JCC and Guest 1. Clare Ferguson Walker
It was no surprise that both support artists were high-calibre performance poets ... that word sends shivers down my spine, by which I mean the word calibre ... I remember trying the alcohol-free lager Kaliber (brewed by Guinness) as a teenager and I thought it tasted awful ... I've had tastier pints of water!! But there was nothing unleaded about either support act tonight :)
Clare is a poet and sculptor from Carmarthen. I'll get onto her performance in a moment, but am seriously impressed that she sculpted a John Cooper Clarke that was on sale for £150 along with her books ... I was seriously tempted to buy it!
I should take lessons from Clare about how to introduce a poem. Before the first launch event for my pamphlet I was advised that, with a 20 minute set, I should read half a dozen poems. Considering that few of my poems take more than a minute to perform, I'd either have to read r-e-a-l-l-y slooooooowly, or invent works of fiction to introduce them! Clare has fantastic stories that lead into her poems, the most memorable one involving a guy with a weird name ... let me think ... oh yes, it was a giles! You can listen to that poem (without the introduction), Drugs on YouTube.
JCC and Guest 2. Toria Garbutt
Having caught up with an old school friend from my Harrogate days in a phone call earlier, it was a joy, for the second time this week, to listen to a Yorkshire accent again! Toria Garbutt is a poet from Knottingley, a town in the Wakefield district of South Yorkshire.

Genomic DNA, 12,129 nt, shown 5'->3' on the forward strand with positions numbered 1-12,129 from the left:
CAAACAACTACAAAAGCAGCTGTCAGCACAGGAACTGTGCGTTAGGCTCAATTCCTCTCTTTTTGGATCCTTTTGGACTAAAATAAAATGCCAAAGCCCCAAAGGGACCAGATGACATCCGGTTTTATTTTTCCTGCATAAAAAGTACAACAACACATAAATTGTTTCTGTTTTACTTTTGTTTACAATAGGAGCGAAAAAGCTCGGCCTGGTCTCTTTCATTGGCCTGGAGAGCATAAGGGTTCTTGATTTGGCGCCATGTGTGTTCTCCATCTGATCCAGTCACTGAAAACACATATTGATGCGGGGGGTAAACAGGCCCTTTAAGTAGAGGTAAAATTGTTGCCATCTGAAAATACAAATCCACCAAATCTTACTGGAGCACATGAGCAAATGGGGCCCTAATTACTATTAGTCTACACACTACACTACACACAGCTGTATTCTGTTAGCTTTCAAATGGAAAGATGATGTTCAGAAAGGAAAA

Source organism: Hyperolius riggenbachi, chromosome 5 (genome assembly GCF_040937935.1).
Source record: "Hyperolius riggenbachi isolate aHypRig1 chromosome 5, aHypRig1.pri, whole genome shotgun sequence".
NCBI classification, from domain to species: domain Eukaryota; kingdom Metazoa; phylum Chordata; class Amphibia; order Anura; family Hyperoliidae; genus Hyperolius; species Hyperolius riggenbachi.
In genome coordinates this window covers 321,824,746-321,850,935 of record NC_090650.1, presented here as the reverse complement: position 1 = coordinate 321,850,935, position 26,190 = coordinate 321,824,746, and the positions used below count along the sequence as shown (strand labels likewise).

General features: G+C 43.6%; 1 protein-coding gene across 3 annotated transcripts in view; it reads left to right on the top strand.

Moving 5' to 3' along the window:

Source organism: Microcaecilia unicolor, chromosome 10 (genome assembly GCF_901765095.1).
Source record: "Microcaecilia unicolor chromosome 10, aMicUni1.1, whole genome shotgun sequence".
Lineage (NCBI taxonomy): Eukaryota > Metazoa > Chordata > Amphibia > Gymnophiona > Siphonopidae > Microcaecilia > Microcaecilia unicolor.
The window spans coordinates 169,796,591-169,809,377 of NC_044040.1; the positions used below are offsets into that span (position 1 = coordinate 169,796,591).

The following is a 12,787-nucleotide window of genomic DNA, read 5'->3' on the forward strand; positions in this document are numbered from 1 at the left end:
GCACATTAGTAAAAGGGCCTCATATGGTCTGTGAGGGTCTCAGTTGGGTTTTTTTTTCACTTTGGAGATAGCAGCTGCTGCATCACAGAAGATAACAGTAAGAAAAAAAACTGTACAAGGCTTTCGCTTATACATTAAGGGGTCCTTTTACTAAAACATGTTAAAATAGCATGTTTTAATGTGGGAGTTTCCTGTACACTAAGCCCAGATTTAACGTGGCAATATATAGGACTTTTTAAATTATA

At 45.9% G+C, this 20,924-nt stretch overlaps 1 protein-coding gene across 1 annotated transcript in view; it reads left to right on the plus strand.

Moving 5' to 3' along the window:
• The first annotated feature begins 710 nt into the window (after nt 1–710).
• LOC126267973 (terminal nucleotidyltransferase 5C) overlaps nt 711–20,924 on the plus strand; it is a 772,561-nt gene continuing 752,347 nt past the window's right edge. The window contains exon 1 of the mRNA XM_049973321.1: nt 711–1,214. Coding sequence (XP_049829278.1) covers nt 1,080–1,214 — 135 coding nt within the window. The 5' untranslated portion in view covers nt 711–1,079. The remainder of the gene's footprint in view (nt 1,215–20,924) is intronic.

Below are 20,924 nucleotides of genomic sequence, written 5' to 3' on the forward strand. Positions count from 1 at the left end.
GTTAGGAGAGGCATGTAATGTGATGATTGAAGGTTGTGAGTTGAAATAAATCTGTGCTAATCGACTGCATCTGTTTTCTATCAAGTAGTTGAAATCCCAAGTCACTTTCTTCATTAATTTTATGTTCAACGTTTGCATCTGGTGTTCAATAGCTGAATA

During the three Sieges of Pontefract Castle, Oliver Cromwell took residence in the town of Knottingley, believed to be in Wildbore House. The house was later demolished when its land was mined as a quarry for the limestone underneath.
This is Toria’s poem, Nowt Matters Now on YouTube. I love the word nowt and its associated double negative, “I ain't up to nowt!” which I used frequently in my school days.
The Legendary John Cooper Clarke
I first saw John Cooper Clarke (JCC) perform in Milton Keynes, supporting the band, The Fall, with their equally legendary frontman, Mark E. Smith in 2004. The lady I attended that gig with would later become the editor of an Indie music magazine, Splinter, we co-founded in Bristol in 2005.
John Cooper Clarke and Mark E. Smith are having a drinking session. Who collapses first — JCC, MES or the table?
(a joke from Splinter Magazine’s editor, Fliss Collier)
Bio: Official account of poet Dr. John Cooper Clarke, updated by JCC's management & not John (he doesn’t even have a mobile phone for Pete’s sake).
(JCC Twitter bio)
Most surprisingly of all was the news that Beasley Street has been gentrified resulting in a new poem, Beasley Boulevard! I'm off now to search RightMove for a writer’s garret or retirement flats on Beasley Blvd ;)